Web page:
The government’s plan to revive AKADEP and facilitate access to agricultural credit facilities is something farmers in the state are eagerly waiting for. Edet Udosen, a small-scale fish farmer in Esit Eket Local Government Area is optimistic of growing his business beyond the level it has been since he established it in February, 2021. He laments the difficulty of obtaining credit from banks who ask for security he cannot provide.

    “This business is lucrative, but it’s capital intensive,” he said. “Inability to access loan facilities from banks has made it difficult for me to grow the business beyond the level I set it up more than two years ago.”

    He believes that accessibility to credit facilities by farmers in the state would enable them to adopt mechanized farming and operate on a larger scale like their counterparts in some northern states, for greater farm yield and increased food production. Besides, it would make agriculture attractive enough for more people to see it as a business, especially because of its multi-dimensional nature. “We are talking about a wide range of sub-sectors like crop farming, aquatic farming, livestock, snail farming and many others,” Udosen said. “These sub-sectors can individually provide food and create employment.”

    With the A.R.I.S.E. agenda, Eno is trying to revive what had been a tradition among people in that part of the country before the advent of oil – agriculture – on a scale never before seen in the state. He hopes to fully exploit the state’s agricultural endowments, which include a coastline that stretches 129 kilometers from Oron to Ikot Abasi – the longest in Nigeria – to build a state where food security would be guaranteed for the people of the state and future generations.

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    FAAN: Improvement of Passenger Facilitation, Security Gave Boost to Tourism

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    FAAN: Improvement of Passenger Facilitation, Security Gave Boost to Tourism

    The Federal Airports Authority of Nigeria (FAAN) said that its improvement of airport facilities, passenger facilitation and security has encouraged tourism in Nigeria.

    The agency said that the drastic action taken by the Managing Director, Mrs. Olubunmi Kuku against touting at the airports has brought sanity and orderliness to the satisfaction of travellers.

    Kuku identified some of these achievements when she spoke at the Wings of Change Focus Africa Conference (WOCFA) overseen by the International Air Transport Association (IATA) last week; held in Johannesburg, South Africa.

    A statement signed by the Director, Public Affairs & Consumer Protection, Obiageli Orah, said FAAN has recently taken steps to make Nigeria’s airports safe and accessible by genuine tourists and travellers and has also made efforts to eliminate touting and other forms of criminal conducts around the airports.

    FAAN boss also spoke on the recent creation of a dedicated Department for Cargo Services in the agency, as stakeholders emphasized the need for improvement of trade facilitation, including air cargo facilities and infrastructure, cargo compliance, closer collaboration amongst African countries and Stakeholders as well as Cargo Specialized Training for stakeholders.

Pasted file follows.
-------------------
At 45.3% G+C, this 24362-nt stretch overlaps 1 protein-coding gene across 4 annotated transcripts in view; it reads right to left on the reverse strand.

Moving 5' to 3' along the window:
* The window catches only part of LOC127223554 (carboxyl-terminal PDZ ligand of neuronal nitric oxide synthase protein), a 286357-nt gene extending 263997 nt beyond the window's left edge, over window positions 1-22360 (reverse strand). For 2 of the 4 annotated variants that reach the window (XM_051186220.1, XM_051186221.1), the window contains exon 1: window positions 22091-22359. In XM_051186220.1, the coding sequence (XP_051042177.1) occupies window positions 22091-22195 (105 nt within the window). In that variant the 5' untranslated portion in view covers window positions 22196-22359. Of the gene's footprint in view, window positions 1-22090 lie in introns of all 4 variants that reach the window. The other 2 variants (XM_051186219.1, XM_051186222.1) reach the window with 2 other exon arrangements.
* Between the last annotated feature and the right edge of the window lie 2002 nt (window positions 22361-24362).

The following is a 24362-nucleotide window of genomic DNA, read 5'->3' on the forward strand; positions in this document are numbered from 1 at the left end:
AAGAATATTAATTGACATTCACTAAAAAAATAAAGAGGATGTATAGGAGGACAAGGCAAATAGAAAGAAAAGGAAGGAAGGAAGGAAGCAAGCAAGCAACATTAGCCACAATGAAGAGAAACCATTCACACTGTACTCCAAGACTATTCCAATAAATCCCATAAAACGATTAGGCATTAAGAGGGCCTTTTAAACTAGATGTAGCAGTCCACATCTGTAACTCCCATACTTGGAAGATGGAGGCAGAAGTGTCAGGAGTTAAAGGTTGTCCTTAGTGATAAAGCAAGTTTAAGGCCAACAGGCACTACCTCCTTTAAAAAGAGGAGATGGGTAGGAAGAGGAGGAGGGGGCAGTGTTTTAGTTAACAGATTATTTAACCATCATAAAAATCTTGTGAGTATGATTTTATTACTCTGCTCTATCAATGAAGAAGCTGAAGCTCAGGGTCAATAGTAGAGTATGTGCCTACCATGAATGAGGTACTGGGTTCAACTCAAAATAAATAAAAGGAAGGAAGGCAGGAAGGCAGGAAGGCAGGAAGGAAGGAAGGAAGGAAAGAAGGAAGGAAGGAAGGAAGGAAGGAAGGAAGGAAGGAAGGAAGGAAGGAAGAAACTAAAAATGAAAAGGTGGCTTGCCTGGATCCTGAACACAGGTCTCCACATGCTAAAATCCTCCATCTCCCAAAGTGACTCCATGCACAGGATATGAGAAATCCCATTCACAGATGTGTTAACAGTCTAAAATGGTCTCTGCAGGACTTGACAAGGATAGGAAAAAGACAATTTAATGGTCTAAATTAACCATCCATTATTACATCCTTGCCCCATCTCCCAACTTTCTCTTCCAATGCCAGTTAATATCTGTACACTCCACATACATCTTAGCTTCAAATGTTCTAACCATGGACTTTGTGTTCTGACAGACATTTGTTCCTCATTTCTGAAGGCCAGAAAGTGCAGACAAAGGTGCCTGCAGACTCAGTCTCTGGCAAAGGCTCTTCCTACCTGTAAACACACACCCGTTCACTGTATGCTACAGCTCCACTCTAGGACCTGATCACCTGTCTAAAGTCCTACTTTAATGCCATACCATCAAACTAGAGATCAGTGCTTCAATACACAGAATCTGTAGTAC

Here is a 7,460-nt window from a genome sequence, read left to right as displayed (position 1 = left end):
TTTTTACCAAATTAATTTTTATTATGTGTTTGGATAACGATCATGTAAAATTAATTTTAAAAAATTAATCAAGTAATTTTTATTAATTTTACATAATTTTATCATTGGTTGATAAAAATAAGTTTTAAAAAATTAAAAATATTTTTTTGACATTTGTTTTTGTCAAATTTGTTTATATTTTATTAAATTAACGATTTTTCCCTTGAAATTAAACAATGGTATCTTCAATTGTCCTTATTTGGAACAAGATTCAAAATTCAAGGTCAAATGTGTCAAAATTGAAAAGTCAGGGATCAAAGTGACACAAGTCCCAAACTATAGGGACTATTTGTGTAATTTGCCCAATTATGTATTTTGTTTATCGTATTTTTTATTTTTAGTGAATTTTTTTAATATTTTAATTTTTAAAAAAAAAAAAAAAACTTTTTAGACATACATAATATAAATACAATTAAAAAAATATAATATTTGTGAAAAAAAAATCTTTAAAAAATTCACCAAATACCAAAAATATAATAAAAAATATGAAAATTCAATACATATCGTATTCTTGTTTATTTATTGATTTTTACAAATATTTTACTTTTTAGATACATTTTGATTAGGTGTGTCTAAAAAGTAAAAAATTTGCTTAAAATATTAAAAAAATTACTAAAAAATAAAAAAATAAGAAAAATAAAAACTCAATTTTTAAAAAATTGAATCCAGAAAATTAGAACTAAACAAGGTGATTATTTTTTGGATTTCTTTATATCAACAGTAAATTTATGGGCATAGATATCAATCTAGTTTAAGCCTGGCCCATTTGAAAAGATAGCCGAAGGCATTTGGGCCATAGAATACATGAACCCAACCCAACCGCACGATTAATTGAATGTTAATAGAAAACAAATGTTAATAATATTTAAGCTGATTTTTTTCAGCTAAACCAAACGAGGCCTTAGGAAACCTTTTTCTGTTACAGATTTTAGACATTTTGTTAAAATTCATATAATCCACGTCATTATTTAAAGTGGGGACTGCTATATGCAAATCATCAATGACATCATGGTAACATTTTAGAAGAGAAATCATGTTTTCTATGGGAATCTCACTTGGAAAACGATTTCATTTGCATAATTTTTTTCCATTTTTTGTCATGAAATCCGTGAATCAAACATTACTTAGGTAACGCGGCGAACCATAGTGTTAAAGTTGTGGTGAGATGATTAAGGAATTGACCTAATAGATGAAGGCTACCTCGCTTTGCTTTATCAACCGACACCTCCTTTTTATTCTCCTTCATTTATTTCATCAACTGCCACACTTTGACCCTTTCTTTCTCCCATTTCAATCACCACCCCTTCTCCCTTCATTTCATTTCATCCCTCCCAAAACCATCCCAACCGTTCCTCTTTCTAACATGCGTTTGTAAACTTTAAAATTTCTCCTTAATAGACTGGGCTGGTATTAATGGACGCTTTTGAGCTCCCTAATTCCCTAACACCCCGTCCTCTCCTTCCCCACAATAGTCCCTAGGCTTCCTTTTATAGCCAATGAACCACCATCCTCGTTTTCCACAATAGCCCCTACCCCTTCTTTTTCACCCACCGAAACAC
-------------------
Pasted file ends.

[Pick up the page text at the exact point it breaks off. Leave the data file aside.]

There was emphasis on digitalization of passenger processing and how the embrace of robotics technology by airports in Africa would help to give customers further experience of speed, efficiency and excellence. The use of technology to drive efficiency has been part of FAAN’s priority agenda under the present dispensation.

    Making his input on the first day of the conference, the Minister of Aviation & Aerospace Development, Mr. Festus Keyamo, emphasised the need for removal of visa restrictions to enable free movement of people and goods across the continent, stating that to achieve this, there is need to work with Foreign Affairs Ministers across Africa.

    The Minister equally made a case for adequate funding of air transport in Africa.

    Also speaking at the event, IATA,s Regional Vice President, Africa & Middle East, Kamil Alawadhi called for pursuit of net zero carbon emissions by 2050, which constitutes part of FAAN’s recent programmes.

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    Ekiti is safe for tourists’ traffic-Ojo-Lanre

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    Ekiti is safe for tourists’ traffic-Ojo-Lanre

    Following the Ekiti State renewed effort to attract tourist’s influx to the numerous wonder sites scattered around the state and especially the flag destination, Ikogosi Warm and Cold Springs Resort, the Director-General of Ekiti State Bureau of Tourism Development, Ambassador Wale Ojo-Lanre, has said that the state is safe with the level of security architecture put in by the government.

    Ojo-Lanre disclosed this to tourism writers, on ground to see the new face of Ikogosi Warm and Cold Spring Resort and noted that Ikogosi, which is the new pride of the state, is perfectly safe and welcoming to tourists.

    Clearing the air on anxieties of insecurity in the state, Ojo-Lanre said the recounted bouts happened on the suburbs of Ekiti, maintaining that the tourism zones like Ikogosi community and its environ are safe.